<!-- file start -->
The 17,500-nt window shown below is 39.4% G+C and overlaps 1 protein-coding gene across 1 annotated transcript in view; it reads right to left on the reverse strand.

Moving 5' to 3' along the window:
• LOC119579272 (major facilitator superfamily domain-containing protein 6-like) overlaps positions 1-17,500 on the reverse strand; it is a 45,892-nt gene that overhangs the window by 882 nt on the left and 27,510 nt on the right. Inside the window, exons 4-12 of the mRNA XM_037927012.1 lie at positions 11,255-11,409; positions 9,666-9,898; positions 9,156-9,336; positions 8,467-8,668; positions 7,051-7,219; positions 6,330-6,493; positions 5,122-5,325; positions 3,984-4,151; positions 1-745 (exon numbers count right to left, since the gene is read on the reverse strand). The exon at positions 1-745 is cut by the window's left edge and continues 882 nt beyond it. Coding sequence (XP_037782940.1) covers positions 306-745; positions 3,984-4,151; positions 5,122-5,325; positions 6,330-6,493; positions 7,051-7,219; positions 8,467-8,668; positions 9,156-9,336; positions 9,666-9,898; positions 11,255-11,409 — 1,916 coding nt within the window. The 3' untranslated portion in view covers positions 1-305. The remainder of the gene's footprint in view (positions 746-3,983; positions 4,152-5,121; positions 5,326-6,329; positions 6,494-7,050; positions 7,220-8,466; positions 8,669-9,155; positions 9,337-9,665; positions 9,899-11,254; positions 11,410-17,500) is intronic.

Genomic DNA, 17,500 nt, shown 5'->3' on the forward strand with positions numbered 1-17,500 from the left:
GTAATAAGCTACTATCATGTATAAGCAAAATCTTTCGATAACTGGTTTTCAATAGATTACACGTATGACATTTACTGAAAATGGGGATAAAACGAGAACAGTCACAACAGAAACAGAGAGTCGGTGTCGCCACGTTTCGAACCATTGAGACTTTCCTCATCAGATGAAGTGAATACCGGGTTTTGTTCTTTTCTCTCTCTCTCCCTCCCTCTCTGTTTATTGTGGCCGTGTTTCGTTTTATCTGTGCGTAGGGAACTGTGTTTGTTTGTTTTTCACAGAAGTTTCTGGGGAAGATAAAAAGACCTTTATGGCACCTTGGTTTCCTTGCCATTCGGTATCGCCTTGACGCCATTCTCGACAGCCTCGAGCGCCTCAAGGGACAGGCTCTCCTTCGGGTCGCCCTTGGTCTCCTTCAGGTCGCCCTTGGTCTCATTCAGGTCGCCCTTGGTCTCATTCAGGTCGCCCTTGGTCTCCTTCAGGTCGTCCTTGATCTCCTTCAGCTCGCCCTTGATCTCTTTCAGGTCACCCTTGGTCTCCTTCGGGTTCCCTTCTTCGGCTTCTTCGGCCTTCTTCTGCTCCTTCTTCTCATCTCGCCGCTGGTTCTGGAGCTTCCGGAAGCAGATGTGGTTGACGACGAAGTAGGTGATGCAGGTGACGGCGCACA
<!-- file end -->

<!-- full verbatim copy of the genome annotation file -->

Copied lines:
The 17,500-nt window shown below is 39.4% G+C and overlaps 1 protein-coding gene across 1 annotated transcript in view; it reads right to left on the reverse strand.

Moving 5' to 3' along the window:
• LOC119579272 (major facilitator superfamily domain-containing protein 6-like) overlaps positions 1-17,500 on the reverse strand; it is a 45,892-nt gene that overhangs the window by 882 nt on the left and 27,510 nt on the right. Inside the window, exons 4-12 of the mRNA XM_037927012.1 lie at positions 11,255-11,409; positions 9,666-9,898; positions 9,156-9,336; positions 8,467-8,668; positions 7,051-7,219; positions 6,330-6,493; positions 5,122-5,325; positions 3,984-4,151; positions 1-745 (exon numbers count right to left, since the gene is read on the reverse strand). The exon at positions 1-745 is cut by the window's left edge and continues 882 nt beyond it. Coding sequence (XP_037782940.1) covers positions 306-745; positions 3,984-4,151; positions 5,122-5,325; positions 6,330-6,493; positions 7,051-7,219; positions 8,467-8,668; positions 9,156-9,336; positions 9,666-9,898; positions 11,255-11,409 — 1,916 coding nt within the window. The 3' untranslated portion in view covers positions 1-305. The remainder of the gene's footprint in view (positions 746-3,983; positions 4,152-5,121; positions 5,326-6,329; positions 6,494-7,050; positions 7,220-8,466; positions 8,669-9,155; positions 9,337-9,665; positions 9,899-11,254; positions 11,410-17,500) is intronic.

Genomic DNA, 17,500 nt, shown 5'->3' on the forward strand with positions numbered 1-17,500 from the left:
GTAATAAGCTACTATCATGTATAAGCAAAATCTTTCGATAACTGGTTTTCAATAGATTACACGTATGACATTTACTGAAAATGGGGATAAAACGAGAACAGTCACAACAGAAACAGAGAGTCGGTGTCGCCACGTTTCGAACCATTGAGACTTTCCTCATCAGATGAAGTGAATACCGGGTTTTGTTCTTTTCTCTCTCTCTCCCTCCCTCTCTGTTTATTGTGGCCGTGTTTCGTTTTATCTGTGCGTAGGGAACTGTGTTTGTTTGTTTTTCACAGAAGTTTCTGGGGAAGATAAAAAGACCTTTATGGCACCTTGGTTTCCTTGCCATTCGGTATCGCCTTGACGCCATTCTCGACAGCCTCGAGCGCCTCAAGGGACAGGCTCTCCTTCGGGTCGCCCTTGGTCTCCTTCAGGTCGCCCTTGGTCTCATTCAGGTCGCCCTTGGTCTCATTCAGGTCGCCCTTGGTCTCCTTCAGGTCGTCCTTGATCTCCTTCAGCTCGCCCTTGATCTCTTTCAGGTCACCCTTGGTCTCCTTCGGGTTCCCTTCTTCGGCTTCTTCGGCCTTCTTCTGCTCCTTCTTCTCATCTCGCCGCTGGTTCTGGAGCTTCCGGAAGCAGATGTGGTTGACGACGAAGTAGGTGATGCAGGTGACGGCGCACA